Meeting (Online Only - check links below)

For the remainder of the semester, we'll post a few short videos each week, along with sample code and a handout or two (everything will be on the schedule page). Watch the videos, read the handout, and then pop into the remote meetings linked below if you have questions. Same process for the remaining labs, too!

Lecture Sec 1 (Strange): W 1:35-4:50pm.
Sec 2 (Strange): W 6:00-9:15pm.
Recitation (CS5003) Sec 1 (Bagley): R 1:35-4:50pm.
Sec 2 (Strange): R 6:00-9:15PM.
Final Exam April 15, 2020 during lecture


Syllabus: Download (PDF)
Grading rubric: Download (PDF)

Instruction Team

(Office hours begin on Friday, January 10th.)

Professor Laney Strange

Professor Keith Bagley

OH Link
Office Hours M 5:30-7:30pm
R 12-1:00pm
R 5:30-7:30pm

Teaching Assistant Isabella Avila Lares

Office Hours W 11am-1pm

Teaching Assistant Bobby Lupo

Office Hours Su afternoon (see piazza for hours each week!)

Teaching Assistant Brennan Beeler

Office Hours T 5-8pm

Teaching Assistant Samuel Engida

Office Hours W 4:30-7:30pm

Teaching Assistant Kraig Johnson

Office Hours R 11am-1pm

Teaching Assistant Shebna Mathew

Office Hours T 2-5pm, F 3-6pm

Teaching Assistant Edward Wersocki

Office Hours F 3-6pm

Teaching Assistant Utkarshna Sinha

Office Hours M 5-8pm

Teaching Assistant Kristi Spicer

Office Hours M 5-8pm

Teaching Assistant Miranda Tran

Office Hours T 2-5pm

Teaching Assistant Dayton Wilson

Office Hours W 11am-1pm

Teaching Assistant Zefan (KD) Zhang

Office Hours T 5-8pm

Teaching Assistant Archita Sundaray

Office Hours Sa 2-5pm

Course Goals

This course is an accelerated introduction to computer science with the Python programming language. Along with the other courses in the Align program, it will prepare you to complete your Master's Degree in computer science.

We believe that computer science is for everyone. No matter what your background is, you can succeed in CS5001. Computer science is a creative, collaborative field -- it's not just programming. Although programming is certainly an important craft and Python is an essential tool, we emphasize concepts and problem-solving over programming language. Learning computer science is like learning a new spoken language. There are rules of syntax and semantics, and sometimes a whole new mindset will apply. In this course, you'll learn how to think algorithmically, and how to solve problems elegantly.

  • learning how to solve problems through computer programming,
  • the common features of all programming languages as problem-solvers,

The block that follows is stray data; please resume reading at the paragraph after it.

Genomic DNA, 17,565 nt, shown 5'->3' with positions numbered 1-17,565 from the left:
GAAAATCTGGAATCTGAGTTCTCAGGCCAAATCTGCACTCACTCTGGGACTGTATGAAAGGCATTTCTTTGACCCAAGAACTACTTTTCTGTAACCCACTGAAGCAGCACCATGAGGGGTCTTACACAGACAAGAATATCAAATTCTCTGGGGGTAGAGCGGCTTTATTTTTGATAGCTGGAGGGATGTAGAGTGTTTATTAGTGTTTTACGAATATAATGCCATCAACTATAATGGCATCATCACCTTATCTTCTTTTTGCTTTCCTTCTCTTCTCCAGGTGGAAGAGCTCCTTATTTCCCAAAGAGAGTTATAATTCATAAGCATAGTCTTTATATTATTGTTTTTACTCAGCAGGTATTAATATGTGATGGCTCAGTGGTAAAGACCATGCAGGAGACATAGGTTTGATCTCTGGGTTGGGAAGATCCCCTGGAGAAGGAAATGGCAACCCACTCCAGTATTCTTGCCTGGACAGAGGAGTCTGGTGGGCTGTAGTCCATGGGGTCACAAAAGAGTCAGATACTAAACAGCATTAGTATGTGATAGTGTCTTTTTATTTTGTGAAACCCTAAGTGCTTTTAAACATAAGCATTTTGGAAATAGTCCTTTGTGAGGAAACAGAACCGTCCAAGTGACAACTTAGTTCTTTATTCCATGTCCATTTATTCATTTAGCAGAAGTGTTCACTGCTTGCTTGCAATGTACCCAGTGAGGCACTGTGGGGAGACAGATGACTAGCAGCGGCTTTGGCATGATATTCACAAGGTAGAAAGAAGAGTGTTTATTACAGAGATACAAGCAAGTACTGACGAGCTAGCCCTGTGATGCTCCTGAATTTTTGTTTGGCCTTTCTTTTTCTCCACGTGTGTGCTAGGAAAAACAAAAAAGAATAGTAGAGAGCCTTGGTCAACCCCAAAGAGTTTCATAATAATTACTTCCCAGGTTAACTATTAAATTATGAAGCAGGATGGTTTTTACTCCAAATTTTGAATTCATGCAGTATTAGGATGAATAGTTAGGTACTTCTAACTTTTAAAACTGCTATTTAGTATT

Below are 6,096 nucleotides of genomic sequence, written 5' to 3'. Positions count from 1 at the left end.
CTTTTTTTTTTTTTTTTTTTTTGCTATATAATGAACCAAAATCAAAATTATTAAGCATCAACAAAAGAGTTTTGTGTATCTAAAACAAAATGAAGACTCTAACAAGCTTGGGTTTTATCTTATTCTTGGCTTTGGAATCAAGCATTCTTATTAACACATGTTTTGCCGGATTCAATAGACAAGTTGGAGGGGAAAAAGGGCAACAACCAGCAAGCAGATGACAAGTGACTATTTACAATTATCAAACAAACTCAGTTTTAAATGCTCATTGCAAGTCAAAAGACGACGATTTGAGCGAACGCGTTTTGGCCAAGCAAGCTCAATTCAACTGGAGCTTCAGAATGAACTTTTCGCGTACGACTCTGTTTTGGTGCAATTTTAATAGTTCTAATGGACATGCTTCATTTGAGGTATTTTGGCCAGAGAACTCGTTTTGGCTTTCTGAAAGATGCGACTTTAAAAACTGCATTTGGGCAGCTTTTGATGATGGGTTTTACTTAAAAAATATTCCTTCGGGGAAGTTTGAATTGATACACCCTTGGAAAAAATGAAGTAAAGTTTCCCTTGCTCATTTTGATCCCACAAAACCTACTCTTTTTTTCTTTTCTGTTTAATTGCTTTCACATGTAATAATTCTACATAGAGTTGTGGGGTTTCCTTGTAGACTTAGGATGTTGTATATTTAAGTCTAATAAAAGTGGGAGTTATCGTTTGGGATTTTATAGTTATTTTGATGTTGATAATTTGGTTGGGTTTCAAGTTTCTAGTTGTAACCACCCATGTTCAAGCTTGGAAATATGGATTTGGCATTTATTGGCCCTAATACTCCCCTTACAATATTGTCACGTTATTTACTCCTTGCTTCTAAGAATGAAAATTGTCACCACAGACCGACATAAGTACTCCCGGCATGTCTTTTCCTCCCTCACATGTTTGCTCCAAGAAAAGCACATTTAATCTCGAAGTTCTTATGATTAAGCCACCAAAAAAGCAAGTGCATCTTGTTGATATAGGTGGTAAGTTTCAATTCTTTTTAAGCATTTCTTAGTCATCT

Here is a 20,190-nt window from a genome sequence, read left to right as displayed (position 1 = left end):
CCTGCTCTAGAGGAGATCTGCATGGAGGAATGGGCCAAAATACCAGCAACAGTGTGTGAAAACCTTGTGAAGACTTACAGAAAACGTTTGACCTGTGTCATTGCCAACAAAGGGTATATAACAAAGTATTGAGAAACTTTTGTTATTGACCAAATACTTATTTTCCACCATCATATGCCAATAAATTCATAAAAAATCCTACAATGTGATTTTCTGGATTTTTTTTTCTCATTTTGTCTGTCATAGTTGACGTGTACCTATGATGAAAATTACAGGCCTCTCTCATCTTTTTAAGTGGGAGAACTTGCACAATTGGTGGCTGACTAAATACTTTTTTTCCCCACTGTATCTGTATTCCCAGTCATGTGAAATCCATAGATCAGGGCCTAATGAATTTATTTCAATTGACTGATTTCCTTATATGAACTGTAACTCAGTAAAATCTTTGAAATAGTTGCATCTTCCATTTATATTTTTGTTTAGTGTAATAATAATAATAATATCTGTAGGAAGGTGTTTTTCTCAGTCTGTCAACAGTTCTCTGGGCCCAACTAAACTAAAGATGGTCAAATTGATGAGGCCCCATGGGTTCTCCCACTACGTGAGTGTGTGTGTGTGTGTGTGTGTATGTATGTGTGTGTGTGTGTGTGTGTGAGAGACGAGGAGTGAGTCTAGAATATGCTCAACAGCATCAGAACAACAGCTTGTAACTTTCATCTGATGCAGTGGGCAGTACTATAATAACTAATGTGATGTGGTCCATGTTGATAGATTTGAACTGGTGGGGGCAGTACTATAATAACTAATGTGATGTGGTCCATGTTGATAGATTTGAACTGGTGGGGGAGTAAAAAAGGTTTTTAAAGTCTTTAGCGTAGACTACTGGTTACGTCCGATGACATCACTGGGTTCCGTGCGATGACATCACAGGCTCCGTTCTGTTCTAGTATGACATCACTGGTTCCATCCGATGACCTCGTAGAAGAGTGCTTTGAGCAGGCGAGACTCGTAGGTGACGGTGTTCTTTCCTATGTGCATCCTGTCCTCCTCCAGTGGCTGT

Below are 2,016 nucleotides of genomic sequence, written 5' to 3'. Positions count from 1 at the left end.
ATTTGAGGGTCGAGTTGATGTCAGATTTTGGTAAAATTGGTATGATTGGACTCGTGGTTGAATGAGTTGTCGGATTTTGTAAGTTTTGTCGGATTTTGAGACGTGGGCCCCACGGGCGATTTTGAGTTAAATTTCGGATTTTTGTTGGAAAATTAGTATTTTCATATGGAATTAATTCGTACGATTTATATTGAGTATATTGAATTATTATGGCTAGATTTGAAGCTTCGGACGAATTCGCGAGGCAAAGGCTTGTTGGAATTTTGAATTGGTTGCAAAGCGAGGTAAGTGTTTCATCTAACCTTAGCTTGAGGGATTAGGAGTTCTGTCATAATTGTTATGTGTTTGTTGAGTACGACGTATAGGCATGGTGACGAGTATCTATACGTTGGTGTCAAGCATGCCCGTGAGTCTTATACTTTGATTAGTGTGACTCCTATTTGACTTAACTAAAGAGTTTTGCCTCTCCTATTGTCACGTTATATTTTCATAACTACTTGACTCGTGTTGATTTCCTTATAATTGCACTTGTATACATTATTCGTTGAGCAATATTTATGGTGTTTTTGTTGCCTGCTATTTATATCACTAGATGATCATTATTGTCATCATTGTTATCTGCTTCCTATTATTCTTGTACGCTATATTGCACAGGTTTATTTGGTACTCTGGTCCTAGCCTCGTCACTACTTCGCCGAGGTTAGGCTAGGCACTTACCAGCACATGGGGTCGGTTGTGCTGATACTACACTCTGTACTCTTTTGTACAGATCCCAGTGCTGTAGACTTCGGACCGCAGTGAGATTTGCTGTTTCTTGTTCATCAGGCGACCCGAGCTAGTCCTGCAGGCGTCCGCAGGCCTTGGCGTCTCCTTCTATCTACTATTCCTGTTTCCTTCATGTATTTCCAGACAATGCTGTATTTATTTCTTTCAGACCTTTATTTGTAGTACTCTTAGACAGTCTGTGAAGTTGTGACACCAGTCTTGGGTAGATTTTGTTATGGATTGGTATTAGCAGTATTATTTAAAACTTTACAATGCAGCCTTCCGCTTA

• syntax and semantaics of Python programs,
  • debugging programs, and
  • algorithm analysis.
Homework will be assigned (almost) every week. You'll break down big problems into smaller ones and put your problem-solving skills to work with Python
Recitation (CS5003) is required. We meet every thursday to get additional coding experience, as well as for special Align seminars.


The final grade for this course will be weighted as follows.

Homeworks will be evaluated according to the CS5001 Grading Rubric. Your lowest homework score will be dropped and will not count towards your final grade. You have two late-day tokens, which you can apply to any homework throughout the semester (or split them up and apply one late-day token to two homewoerks). Apart from these two days, no late submissions are accpted.

There are 5-7 questions per quiz. Your quiz grade will be scaled, though (for example, getting one question wrong on a 6-question quiz doesn't mean your quiz score is 5/6 = 83%). Quiz scaling will be applied as follows:

Classroom Environment

In our classroom, please ask questions, and answer questions! In computer science, we seldom get anything right on the first try. We see how an attempt turned out, and we try again. I like our classroom to reflect that approach as well; so please answer a question that's been posed, even if you're not sure of the answer.

To create and preserve a classroom atmosphere that optimizes teaching and learning, all participants share a responsibility in creating a civil and non-disruptive forum for the discussion of ideas.

Students are expected to conduct themselves at all times in a manner that does not disrupt teaching or learning. Your comments to others should be constructive and free from harassing statements.

When you come to class, I ask that you be fully present. No phones are permitted in the classroom. If you use a laptop, use it only to take notes. Please be respectful of your fellow students and me by participating attentively and non-disruptively.